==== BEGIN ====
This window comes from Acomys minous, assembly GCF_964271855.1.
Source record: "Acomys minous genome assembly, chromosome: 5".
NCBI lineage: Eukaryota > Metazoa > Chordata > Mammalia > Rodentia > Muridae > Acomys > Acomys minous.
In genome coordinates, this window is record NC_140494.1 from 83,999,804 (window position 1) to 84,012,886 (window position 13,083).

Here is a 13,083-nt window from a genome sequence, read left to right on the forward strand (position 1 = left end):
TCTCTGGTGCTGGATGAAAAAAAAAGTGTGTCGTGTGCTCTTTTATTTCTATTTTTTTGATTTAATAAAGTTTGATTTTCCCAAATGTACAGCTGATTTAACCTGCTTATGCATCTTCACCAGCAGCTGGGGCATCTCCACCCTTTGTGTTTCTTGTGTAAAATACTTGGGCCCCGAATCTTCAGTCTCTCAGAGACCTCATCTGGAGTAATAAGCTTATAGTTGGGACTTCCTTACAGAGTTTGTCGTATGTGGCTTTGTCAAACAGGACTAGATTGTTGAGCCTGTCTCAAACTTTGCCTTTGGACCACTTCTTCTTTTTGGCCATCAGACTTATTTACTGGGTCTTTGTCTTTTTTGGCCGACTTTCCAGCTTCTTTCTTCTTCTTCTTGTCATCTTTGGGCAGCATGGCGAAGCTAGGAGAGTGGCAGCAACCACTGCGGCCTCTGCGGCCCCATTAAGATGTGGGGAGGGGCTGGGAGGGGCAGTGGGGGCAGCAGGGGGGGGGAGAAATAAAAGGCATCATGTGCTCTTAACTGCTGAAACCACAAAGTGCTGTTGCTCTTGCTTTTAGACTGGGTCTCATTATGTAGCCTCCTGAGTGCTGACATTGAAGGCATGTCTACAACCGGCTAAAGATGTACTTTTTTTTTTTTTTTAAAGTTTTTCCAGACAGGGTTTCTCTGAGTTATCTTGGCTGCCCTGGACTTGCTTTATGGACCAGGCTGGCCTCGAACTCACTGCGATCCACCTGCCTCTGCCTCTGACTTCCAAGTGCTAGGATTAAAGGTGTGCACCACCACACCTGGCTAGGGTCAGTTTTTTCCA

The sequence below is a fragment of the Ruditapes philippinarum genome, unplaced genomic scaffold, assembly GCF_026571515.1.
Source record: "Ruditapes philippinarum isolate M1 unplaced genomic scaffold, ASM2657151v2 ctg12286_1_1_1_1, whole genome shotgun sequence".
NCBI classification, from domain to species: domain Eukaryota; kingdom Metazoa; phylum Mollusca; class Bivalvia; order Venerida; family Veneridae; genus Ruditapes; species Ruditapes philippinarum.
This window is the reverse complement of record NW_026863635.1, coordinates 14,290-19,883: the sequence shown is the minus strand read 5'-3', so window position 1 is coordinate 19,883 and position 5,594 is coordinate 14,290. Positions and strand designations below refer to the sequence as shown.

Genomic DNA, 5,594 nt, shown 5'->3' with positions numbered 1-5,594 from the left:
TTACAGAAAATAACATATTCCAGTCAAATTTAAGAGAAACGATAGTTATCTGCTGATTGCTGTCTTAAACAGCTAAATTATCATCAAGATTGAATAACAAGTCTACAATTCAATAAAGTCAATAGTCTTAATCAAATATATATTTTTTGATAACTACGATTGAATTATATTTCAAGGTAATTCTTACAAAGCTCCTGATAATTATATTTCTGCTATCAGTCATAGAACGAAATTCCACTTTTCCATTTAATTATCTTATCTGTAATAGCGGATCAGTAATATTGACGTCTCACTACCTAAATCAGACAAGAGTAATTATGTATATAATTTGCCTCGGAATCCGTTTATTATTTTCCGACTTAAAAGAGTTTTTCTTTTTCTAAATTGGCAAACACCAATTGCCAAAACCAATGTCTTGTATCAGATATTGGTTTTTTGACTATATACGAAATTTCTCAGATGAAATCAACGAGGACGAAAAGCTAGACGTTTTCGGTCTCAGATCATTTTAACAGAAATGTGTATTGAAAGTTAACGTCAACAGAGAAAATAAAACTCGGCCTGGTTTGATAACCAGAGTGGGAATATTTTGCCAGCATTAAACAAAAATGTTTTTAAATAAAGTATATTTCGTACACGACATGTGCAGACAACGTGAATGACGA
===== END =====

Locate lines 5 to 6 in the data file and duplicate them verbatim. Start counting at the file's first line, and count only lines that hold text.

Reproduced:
Here is a 13,083-nt window from a genome sequence, read left to right on the forward strand (position 1 = left end):
TCTCTGGTGCTGGATGAAAAAAAAAGTGTGTCGTGTGCTCTTTTATTTCTATTTTTTTGATTTAATAAAGTTTGATTTTCCCAAATGTACAGCTGATTTAACCTGCTTATGCATCTTCACCAGCAGCTGGGGCATCTCCACCCTTTGTGTTTCTTGTGTAAAATACTTGGGCCCCGAATCTTCAGTCTCTCAGAGACCTCATCTGGAGTAATAAGCTTATAGTTGGGACTTCCTTACAGAGTTTGTCGTATGTGGCTTTGTCAAACAGGACTAGATTGTTGAGCCTGTCTCAAACTTTGCCTTTGGACCACTTCTTCTTTTTGGCCATCAGACTTATTTACTGGGTCTTTGTCTTTTTTGGCCGACTTTCCAGCTTCTTTCTTCTTCTTCTTGTCATCTTTGGGCAGCATGGCGAAGCTAGGAGAGTGGCAGCAACCACTGCGGCCTCTGCGGCCCCATTAAGATGTGGGGAGGGGCTGGGAGGGGCAGTGGGGGCAGCAGGGGGGGGGAGAAATAAAAGGCATCATGTGCTCTTAACTGCTGAAACCACAAAGTGCTGTTGCTCTTGCTTTTAGACTGGGTCTCATTATGTAGCCTCCTGAGTGCTGACATTGAAGGCATGTCTACAACCGGCTAAAGATGTACTTTTTTTTTTTTTTTAAAGTTTTTCCAGACAGGGTTTCTCTGAGTTATCTTGGCTGCCCTGGACTTGCTTTATGGACCAGGCTGGCCTCGAACTCACTGCGATCCACCTGCCTCTGCCTCTGACTTCCAAGTGCTAGGATTAAAGGTGTGCACCACCACACCTGGCTAGGGTCAGTTTTTTCCA